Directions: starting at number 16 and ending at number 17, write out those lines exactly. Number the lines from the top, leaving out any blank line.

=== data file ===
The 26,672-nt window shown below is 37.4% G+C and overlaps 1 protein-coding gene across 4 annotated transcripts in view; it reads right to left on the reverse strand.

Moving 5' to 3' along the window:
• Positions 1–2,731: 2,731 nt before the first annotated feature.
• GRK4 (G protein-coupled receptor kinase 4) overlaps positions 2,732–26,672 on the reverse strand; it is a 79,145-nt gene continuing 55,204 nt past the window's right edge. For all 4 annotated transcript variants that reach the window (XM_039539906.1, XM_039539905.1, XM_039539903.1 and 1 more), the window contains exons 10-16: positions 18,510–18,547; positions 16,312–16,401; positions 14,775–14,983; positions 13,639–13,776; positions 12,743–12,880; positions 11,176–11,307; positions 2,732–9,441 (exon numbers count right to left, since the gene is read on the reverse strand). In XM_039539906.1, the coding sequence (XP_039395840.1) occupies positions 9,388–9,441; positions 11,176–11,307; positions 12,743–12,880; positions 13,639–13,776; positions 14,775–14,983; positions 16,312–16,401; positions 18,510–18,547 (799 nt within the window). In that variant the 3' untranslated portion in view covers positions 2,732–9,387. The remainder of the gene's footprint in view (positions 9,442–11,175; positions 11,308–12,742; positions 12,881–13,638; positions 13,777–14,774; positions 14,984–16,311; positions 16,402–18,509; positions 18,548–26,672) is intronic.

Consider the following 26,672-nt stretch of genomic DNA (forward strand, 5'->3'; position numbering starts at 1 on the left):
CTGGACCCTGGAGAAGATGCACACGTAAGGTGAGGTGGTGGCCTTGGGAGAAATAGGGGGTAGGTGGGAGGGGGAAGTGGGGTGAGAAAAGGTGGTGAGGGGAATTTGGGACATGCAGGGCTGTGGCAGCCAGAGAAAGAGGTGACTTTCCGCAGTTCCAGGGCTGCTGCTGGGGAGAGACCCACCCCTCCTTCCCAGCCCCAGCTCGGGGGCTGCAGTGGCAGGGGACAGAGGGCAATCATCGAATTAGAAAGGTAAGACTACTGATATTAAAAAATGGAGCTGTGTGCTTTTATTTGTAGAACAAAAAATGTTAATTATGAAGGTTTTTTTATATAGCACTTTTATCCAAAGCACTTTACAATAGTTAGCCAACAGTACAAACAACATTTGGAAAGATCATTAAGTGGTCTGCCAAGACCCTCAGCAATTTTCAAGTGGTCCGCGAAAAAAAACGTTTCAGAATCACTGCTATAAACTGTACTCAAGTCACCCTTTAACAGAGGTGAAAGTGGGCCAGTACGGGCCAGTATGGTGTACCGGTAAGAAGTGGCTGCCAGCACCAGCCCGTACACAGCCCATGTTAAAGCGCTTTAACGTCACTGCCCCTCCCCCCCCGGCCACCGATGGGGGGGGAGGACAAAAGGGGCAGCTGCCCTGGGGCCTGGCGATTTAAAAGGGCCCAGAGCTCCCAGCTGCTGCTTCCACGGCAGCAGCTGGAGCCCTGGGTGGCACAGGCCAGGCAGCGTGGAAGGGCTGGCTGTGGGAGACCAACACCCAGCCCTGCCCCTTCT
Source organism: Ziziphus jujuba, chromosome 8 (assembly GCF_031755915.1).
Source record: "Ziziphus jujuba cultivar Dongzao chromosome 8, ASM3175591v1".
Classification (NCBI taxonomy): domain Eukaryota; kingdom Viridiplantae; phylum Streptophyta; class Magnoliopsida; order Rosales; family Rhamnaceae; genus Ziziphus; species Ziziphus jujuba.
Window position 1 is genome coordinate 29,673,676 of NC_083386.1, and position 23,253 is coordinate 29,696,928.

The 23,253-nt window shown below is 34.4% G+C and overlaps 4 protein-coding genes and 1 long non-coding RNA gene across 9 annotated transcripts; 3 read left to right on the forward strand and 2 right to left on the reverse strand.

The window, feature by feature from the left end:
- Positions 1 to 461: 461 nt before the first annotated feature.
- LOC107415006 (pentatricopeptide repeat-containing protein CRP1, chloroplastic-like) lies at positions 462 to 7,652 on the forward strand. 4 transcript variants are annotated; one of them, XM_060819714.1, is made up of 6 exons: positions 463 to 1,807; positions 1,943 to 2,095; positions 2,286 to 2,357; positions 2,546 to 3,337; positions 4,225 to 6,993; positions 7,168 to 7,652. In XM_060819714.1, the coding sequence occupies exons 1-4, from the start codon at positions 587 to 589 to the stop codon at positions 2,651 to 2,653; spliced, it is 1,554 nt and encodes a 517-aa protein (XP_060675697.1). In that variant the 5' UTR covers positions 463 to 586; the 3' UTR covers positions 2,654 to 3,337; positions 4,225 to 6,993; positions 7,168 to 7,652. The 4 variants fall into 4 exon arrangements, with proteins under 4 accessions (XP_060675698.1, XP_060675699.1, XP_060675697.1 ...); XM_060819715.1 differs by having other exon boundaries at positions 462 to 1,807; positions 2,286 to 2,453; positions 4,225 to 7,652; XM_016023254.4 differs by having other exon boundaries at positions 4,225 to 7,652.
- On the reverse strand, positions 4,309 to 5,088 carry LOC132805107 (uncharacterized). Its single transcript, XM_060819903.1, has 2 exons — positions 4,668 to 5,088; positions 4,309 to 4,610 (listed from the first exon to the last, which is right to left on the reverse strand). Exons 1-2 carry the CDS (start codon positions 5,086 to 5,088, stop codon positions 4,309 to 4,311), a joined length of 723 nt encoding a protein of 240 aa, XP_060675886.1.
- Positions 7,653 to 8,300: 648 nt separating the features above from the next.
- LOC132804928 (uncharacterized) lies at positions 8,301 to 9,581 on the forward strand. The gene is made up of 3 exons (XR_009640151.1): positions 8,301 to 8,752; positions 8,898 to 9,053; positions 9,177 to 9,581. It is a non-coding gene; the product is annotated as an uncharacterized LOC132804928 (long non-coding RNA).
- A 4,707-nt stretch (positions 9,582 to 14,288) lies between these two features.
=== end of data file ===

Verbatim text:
- Positions 7,653 to 8,300: 648 nt separating the features above from the next.
- LOC132804928 (uncharacterized) lies at positions 8,301 to 9,581 on the forward strand. The gene is made up of 3 exons (XR_009640151.1): positions 8,301 to 8,752; positions 8,898 to 9,053; positions 9,177 to 9,581. It is a non-coding gene; the product is annotated as an uncharacterized LOC132804928 (long non-coding RNA).